Category Archives: Politics

Do you want to pay for the next Bank failure?

15th April 2010

By Graham Reid & JR Max Wheel

Last time, the taxpayer paid to save the Banks AFTER they crashed. Governments are now proposing that they pay IN ADVANCE of the next one. Why?- because they haven’t a clue how to stop it happening.  Have they told us? Of course not because they think we are too stupid to notice.
Think about this for one moment.  Whatever governments like to call taxes, levies, duties and tariffs and whoever they tell us is going to pay them, it is always us because these charges are passed on in higher prices and if they cannot, then profits fall, share prices fall and our pensions fall. Whichever way you cut it, we pay for the whole issue. The only difference is which body they use to collect it for them.
They actually believe that the public are so stupid that they will not notice that they are only calling for a swingeing tax on Banks and bankers because there is an election looming.
Not only that, but they are now arguing amongst themselves at G20 level about what this levy should be based upon, how long it should last, whether or not all Banks should pay it even if they did not need bailing out (e.g. Canadian Banks and others) and for what the proceeds should be used.
It is incredible to think that they have had so many hours of meetings on Bank taxes and none whatsoever discussing possible structures to avoid a future financial collapse when we are so far over the top in terms of the indebtedness pattern in the West that we are in serious danger of falling straight through the black hole that is our public finances and that no one will address it until it is too late. The Bond markets will soon tell us.
They also say that banks must keep and raise more capital at the same time as they tell us they are forcing them to lend it. It can’t be both; so which one do they really want? Will they give us an answer? No; they never ever give a straight answer to a simple question.
Yes, some banks were reckless but only because Governments encouraged them through poor policy decisions and failed dismally to regulate them properly. Why, because they are economically illiterate and yes that includes the saintly one, dear Vince! You only have to look at his latest proposals to see just how little he understands this marketplace.  Vince Cable is prepared to destroy our pre-eminence in financial services for his own political gain, whilst making it impossible to employ anyone worthwhile but presenting it as a saintly act of retribution.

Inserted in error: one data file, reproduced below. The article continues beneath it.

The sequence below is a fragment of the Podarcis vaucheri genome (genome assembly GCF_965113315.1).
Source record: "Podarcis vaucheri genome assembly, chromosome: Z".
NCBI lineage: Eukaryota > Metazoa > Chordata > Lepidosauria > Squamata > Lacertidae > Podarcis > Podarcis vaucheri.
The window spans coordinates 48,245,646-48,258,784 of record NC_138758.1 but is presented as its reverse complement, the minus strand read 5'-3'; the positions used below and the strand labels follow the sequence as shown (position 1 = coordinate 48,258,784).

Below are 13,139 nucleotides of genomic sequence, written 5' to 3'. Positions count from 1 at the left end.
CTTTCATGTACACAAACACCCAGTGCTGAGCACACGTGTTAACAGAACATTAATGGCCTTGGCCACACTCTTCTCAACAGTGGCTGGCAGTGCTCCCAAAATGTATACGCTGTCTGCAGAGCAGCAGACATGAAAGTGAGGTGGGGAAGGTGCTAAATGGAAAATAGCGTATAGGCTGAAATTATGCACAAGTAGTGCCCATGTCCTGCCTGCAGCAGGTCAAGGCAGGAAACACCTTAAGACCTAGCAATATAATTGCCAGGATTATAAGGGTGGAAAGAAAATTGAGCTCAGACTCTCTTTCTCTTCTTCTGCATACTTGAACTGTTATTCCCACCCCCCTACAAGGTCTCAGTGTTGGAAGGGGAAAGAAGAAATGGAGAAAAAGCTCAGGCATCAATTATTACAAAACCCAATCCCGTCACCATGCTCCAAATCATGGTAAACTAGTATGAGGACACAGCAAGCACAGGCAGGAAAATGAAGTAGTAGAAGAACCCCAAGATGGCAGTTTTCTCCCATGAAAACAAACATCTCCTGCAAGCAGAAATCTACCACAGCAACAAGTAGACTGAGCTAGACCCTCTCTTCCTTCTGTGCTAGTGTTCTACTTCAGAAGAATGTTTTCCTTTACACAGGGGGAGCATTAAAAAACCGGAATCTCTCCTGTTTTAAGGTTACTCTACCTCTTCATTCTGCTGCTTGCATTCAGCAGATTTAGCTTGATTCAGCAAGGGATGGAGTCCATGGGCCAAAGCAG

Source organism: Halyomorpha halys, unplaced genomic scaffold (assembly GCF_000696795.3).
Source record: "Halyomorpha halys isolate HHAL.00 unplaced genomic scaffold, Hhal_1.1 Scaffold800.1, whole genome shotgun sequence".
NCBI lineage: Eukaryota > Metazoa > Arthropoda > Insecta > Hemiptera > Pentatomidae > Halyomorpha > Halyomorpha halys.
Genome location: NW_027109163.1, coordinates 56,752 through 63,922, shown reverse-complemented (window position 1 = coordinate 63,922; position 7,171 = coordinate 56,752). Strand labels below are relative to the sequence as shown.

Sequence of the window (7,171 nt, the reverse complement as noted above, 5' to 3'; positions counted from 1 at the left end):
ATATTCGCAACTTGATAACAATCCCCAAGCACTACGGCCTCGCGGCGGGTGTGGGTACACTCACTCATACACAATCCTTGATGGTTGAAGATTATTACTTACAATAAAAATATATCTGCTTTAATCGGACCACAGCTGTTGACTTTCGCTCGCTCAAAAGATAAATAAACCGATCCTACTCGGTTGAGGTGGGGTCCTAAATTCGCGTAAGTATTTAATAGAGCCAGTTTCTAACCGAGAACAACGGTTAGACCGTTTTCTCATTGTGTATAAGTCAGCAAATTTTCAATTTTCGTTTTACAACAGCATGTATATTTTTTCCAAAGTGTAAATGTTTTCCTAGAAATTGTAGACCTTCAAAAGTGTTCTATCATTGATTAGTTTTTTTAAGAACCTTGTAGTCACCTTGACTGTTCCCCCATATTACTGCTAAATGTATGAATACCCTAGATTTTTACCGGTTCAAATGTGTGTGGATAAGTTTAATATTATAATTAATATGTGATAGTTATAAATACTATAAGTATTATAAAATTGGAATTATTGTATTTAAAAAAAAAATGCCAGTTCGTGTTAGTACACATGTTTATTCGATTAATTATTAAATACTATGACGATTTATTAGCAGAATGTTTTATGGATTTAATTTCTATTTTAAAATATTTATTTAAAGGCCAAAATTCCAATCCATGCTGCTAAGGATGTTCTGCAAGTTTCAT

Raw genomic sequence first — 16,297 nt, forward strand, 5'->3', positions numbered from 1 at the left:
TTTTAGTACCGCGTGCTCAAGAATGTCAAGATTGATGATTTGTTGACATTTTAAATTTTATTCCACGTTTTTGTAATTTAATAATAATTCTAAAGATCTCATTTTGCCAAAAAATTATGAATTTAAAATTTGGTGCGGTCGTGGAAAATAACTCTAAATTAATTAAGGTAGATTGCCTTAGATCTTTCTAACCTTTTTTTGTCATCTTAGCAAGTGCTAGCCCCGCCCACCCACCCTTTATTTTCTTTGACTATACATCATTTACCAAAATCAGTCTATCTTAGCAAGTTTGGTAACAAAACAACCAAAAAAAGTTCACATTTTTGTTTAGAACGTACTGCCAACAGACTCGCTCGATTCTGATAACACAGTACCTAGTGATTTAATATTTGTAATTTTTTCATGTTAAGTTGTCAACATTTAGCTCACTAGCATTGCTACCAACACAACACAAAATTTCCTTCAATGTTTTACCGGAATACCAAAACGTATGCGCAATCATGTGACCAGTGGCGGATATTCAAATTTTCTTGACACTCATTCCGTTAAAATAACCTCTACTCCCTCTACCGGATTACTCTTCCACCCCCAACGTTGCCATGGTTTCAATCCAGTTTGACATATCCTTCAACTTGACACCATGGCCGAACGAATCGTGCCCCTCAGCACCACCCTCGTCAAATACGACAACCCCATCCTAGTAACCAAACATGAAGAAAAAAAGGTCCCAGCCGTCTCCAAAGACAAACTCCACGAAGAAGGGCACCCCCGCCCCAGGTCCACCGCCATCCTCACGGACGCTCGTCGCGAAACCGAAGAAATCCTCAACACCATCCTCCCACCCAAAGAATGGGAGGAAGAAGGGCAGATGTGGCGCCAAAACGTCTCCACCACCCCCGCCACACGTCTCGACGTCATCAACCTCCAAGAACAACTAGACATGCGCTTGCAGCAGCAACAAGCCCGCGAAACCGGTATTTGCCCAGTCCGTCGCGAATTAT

Do not listen to all this rhetorical claptrap. Ask the question “what do we gain from your punishing tax on banks reducing the capital that you tell us you want them to increase?” Answer came there none I suspect.  What is the real answer?  We have been putting proposals to them for the last 18 months or more and still they do absolutely nothing.
Why not create a system of banking that protects our savings 100% but also lets the reckless ones pay in full for their mistakes not us? That is what we have recently proposed and received a deafening silence in reply.   Our suggestions were recently published on 6th April, so we won’t bore you with the detail here save to say that banks can and should be the engine of growth if properly regulated by the Bank of England and that this can be achieved without breaking them up as St. Vince is so determined to do to the detriment of us all.  The sooner our political masters understand that banks are the main artery for the recovery of the economy, then the sooner we will be back in positive growth territory. Ever since the 1980’s investment banks have been behind innovative thinking associated with the creation of global wealth in industry, commerce, the public sector and technology.
Some rebalancing in the economy is of course required as it cannot be right that 40% of all profits in the US came from Banks whose main aim was trading profits based on assuming speculative positions. It is imperative to move towards a more realistic economic scenario where lending is both wanted and available.
A simple “segmentation” of the savings section from the risky bit is not too difficult to achieve if the lawmakers are allowed to do it. Creating a rescue fund not only encourages the taking of ever higher risks but is only necessary if there is something to be rescued. Change the G20 agenda to tackling the problem not creating another one.